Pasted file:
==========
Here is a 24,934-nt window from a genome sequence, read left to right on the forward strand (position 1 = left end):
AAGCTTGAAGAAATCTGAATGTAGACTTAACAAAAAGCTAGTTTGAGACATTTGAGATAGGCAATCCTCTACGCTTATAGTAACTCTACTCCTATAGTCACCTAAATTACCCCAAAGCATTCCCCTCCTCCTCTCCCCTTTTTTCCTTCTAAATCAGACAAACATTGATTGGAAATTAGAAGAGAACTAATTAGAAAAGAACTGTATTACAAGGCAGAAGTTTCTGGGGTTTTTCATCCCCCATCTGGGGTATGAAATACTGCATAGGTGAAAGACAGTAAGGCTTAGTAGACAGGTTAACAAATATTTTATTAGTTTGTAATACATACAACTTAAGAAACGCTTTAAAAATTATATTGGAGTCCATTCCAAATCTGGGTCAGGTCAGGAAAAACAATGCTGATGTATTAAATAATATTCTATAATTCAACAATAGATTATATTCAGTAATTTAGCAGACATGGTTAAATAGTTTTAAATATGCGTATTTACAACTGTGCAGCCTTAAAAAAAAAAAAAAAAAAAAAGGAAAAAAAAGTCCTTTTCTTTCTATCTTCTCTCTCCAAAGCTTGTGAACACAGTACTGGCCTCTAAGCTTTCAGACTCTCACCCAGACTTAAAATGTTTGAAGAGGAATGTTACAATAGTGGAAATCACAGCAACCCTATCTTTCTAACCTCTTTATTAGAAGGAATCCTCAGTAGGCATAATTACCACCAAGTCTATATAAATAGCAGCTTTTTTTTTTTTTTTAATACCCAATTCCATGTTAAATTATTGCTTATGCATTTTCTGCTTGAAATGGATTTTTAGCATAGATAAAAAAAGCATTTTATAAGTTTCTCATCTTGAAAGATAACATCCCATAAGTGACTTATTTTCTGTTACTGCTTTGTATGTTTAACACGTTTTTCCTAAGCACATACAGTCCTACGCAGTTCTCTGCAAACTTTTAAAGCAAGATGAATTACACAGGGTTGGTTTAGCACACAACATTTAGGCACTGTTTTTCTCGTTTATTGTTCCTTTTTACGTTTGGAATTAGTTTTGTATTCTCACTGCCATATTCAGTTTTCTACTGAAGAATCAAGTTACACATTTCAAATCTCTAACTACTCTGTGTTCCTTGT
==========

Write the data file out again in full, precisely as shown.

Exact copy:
Here is a 24,934-nt window from a genome sequence, read left to right on the forward strand (position 1 = left end):
AAGCTTGAAGAAATCTGAATGTAGACTTAACAAAAAGCTAGTTTGAGACATTTGAGATAGGCAATCCTCTACGCTTATAGTAACTCTACTCCTATAGTCACCTAAATTACCCCAAAGCATTCCCCTCCTCCTCTCCCCTTTTTTCCTTCTAAATCAGACAAACATTGATTGGAAATTAGAAGAGAACTAATTAGAAAAGAACTGTATTACAAGGCAGAAGTTTCTGGGGTTTTTCATCCCCCATCTGGGGTATGAAATACTGCATAGGTGAAAGACAGTAAGGCTTAGTAGACAGGTTAACAAATATTTTATTAGTTTGTAATACATACAACTTAAGAAACGCTTTAAAAATTATATTGGAGTCCATTCCAAATCTGGGTCAGGTCAGGAAAAACAATGCTGATGTATTAAATAATATTCTATAATTCAACAATAGATTATATTCAGTAATTTAGCAGACATGGTTAAATAGTTTTAAATATGCGTATTTACAACTGTGCAGCCTTAAAAAAAAAAAAAAAAAAAAAGGAAAAAAAAGTCCTTTTCTTTCTATCTTCTCTCTCCAAAGCTTGTGAACACAGTACTGGCCTCTAAGCTTTCAGACTCTCACCCAGACTTAAAATGTTTGAAGAGGAATGTTACAATAGTGGAAATCACAGCAACCCTATCTTTCTAACCTCTTTATTAGAAGGAATCCTCAGTAGGCATAATTACCACCAAGTCTATATAAATAGCAGCTTTTTTTTTTTTTTTAATACCCAATTCCATGTTAAATTATTGCTTATGCATTTTCTGCTTGAAATGGATTTTTAGCATAGATAAAAAAAGCATTTTATAAGTTTCTCATCTTGAAAGATAACATCCCATAAGTGACTTATTTTCTGTTACTGCTTTGTATGTTTAACACGTTTTTCCTAAGCACATACAGTCCTACGCAGTTCTCTGCAAACTTTTAAAGCAAGATGAATTACACAGGGTTGGTTTAGCACACAACATTTAGGCACTGTTTTTCTCGTTTATTGTTCCTTTTTACGTTTGGAATTAGTTTTGTATTCTCACTGCCATATTCAGTTTTCTACTGAAGAATCAAGTTACACATTTCAAATCTCTAACTACTCTGTGTTCCTTGT